Sports Law Blog
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Friday, December 18, 2015
 
United States v. Klein and NFL Officiating

I no longer watch football, particularly the NFL; the league is just too corrupt and the sport just too gladiatorial for my taste. But I cannot avoid news stories related to the league. I was interested in the league's announcement this week that, in the wake of increasing criticism of the game officiating this season (that may or may not be justified), game officials would be in contact the league vice president of officiating during games about replay and other "administrative" matters. This has sparked concerns among many, including the former VP of officiating, about the lack of accountability and increase in uncertainty from having a league official whispering into the ref's earpiece. One former official worried that we could not know whether a changed call was because the game officials got together or because "someone in New York doesn't like the call." As another former official said, "what it looks like is that the league office is making decisions on who possibly wins or loses the game."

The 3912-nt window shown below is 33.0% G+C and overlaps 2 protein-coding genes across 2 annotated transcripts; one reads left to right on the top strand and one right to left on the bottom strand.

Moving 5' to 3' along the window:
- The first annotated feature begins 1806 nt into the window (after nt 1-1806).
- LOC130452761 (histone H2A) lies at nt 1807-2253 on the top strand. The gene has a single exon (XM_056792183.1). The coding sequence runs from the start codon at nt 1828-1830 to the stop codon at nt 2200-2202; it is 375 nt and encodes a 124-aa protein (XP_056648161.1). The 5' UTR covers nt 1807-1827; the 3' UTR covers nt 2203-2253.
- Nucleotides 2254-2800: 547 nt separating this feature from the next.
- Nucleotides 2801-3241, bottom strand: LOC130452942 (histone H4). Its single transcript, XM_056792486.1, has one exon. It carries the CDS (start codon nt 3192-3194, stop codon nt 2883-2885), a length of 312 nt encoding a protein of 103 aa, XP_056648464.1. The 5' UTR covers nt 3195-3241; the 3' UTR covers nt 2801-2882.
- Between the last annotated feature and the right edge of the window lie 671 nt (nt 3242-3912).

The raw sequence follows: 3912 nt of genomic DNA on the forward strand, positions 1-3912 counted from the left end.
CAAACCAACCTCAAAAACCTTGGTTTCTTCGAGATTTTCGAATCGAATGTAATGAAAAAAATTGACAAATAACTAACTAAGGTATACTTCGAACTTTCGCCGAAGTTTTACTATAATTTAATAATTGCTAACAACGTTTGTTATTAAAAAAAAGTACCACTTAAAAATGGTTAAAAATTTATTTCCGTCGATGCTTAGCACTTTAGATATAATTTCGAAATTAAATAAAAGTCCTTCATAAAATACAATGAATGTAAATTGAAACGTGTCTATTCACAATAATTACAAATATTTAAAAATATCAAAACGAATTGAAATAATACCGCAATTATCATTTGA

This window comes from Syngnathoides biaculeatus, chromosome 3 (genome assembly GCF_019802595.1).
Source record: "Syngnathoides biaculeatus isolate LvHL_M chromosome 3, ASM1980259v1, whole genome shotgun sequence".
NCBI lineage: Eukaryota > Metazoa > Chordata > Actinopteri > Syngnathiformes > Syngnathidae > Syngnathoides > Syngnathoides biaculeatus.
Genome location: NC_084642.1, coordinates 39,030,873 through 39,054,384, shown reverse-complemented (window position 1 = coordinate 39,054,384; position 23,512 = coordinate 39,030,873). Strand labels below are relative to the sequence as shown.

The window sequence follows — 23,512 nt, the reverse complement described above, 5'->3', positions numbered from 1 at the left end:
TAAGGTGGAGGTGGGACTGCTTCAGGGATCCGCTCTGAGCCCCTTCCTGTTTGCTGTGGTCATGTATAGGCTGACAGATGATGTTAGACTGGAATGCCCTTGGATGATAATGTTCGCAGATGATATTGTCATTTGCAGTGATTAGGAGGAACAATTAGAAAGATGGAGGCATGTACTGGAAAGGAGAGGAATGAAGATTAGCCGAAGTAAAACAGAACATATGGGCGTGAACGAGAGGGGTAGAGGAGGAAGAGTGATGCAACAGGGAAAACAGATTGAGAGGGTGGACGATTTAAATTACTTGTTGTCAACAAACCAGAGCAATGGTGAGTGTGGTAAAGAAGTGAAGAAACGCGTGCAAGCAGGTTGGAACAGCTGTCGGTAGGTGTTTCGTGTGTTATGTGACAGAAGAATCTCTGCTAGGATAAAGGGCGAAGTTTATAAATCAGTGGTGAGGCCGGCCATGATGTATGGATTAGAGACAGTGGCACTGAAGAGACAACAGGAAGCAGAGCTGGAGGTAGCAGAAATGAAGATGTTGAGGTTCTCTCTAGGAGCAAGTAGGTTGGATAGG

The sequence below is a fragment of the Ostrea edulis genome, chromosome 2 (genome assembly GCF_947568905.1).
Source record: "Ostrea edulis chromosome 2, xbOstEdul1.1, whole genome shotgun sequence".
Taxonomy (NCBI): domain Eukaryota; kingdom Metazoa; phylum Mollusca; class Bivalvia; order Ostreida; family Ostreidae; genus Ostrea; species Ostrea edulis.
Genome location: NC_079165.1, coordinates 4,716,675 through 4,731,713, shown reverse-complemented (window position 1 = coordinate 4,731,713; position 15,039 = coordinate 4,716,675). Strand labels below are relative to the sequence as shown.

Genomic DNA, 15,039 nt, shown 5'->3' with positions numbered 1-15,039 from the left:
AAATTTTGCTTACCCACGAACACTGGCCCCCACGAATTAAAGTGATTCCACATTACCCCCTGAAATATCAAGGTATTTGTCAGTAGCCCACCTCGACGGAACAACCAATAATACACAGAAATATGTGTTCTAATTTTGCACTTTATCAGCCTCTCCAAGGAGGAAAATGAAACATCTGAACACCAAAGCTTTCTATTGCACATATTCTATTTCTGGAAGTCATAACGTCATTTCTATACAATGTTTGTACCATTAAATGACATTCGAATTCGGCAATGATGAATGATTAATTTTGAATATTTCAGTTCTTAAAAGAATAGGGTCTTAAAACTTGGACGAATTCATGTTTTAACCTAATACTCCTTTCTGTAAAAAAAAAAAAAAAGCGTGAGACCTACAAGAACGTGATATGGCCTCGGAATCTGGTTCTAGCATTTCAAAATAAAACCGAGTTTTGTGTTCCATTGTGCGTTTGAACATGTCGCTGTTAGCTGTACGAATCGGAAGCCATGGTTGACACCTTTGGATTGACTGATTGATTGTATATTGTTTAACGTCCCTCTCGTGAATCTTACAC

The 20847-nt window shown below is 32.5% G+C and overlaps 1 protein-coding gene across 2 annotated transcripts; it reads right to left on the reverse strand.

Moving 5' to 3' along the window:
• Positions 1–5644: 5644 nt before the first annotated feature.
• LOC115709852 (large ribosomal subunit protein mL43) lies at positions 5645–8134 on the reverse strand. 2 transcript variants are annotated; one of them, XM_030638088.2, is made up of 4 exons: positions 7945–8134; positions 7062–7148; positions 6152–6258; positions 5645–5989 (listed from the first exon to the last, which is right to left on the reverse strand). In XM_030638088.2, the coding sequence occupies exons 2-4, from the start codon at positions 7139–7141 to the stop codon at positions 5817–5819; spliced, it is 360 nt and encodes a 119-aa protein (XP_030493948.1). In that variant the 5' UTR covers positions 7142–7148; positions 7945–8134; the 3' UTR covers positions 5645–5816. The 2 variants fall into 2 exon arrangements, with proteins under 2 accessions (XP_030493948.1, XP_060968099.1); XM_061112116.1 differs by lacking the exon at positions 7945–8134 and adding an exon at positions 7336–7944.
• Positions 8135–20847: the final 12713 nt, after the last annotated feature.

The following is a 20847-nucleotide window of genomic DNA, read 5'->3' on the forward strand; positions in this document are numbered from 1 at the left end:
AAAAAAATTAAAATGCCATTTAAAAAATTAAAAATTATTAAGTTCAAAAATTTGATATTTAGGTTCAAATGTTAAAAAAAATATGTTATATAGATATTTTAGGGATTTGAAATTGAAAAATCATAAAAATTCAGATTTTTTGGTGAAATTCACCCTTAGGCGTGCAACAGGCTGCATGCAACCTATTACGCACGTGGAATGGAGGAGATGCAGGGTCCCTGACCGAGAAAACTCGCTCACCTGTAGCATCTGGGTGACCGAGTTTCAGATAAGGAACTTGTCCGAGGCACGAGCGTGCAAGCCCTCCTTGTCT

The last concern sounds in the sports-officiating equivalent of United States v. Klein (which returns to SCOTUS later this term with a case challenging a law that may actually be unconstitutional): Just as Congress cannot dictate specific decisions or outcomes in specific cases, the NFL should not be telling officials what calls to make or how to apply the rulebook on specific plays in a specific game.





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